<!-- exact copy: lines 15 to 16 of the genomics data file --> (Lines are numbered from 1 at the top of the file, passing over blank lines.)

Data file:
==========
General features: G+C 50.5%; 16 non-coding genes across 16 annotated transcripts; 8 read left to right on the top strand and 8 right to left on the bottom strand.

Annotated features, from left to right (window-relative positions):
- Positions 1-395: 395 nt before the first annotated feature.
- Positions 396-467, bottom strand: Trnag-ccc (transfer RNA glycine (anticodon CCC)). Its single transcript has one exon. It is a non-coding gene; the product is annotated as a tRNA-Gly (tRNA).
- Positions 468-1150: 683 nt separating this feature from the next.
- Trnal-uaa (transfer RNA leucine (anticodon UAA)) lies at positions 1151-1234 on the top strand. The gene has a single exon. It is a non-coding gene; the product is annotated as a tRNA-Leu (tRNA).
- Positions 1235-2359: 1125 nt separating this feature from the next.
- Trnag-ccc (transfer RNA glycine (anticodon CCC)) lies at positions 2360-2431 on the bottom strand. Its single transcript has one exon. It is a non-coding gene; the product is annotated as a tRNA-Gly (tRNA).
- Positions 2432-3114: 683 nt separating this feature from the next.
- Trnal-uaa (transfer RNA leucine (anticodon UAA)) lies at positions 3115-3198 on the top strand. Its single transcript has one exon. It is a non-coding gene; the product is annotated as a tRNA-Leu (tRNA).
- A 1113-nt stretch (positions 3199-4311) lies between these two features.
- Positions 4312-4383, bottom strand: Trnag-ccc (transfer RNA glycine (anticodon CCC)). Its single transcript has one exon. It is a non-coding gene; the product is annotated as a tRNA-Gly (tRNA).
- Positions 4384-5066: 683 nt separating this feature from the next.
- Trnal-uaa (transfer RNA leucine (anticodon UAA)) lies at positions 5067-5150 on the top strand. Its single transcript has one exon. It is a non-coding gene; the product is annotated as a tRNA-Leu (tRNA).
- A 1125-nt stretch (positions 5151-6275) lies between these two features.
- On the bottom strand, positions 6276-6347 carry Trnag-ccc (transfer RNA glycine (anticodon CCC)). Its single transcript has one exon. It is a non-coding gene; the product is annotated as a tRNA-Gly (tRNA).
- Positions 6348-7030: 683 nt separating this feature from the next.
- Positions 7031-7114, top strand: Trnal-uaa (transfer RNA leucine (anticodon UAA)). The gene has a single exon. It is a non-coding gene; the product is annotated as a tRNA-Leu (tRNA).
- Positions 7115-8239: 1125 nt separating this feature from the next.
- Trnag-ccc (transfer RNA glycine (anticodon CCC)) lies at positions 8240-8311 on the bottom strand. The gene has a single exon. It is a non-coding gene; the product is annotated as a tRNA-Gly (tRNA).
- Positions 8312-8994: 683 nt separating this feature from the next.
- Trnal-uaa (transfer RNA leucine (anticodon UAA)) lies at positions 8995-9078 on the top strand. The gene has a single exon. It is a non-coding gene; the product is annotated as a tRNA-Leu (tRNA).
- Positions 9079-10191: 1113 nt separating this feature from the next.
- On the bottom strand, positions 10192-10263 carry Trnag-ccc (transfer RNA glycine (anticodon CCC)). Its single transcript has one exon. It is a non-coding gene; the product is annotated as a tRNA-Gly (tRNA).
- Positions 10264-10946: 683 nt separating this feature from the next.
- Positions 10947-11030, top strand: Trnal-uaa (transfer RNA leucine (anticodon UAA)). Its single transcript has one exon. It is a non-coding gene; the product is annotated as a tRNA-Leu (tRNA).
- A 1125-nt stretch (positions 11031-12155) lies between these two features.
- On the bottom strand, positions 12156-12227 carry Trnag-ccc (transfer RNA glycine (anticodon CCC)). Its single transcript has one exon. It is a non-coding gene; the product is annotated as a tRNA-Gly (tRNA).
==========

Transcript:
- A 1125-nt stretch (positions 5151-6275) lies between these two features.
- On the bottom strand, positions 6276-6347 carry Trnag-ccc (transfer RNA glycine (anticodon CCC)). Its single transcript has one exon. It is a non-coding gene; the product is annotated as a tRNA-Gly (tRNA).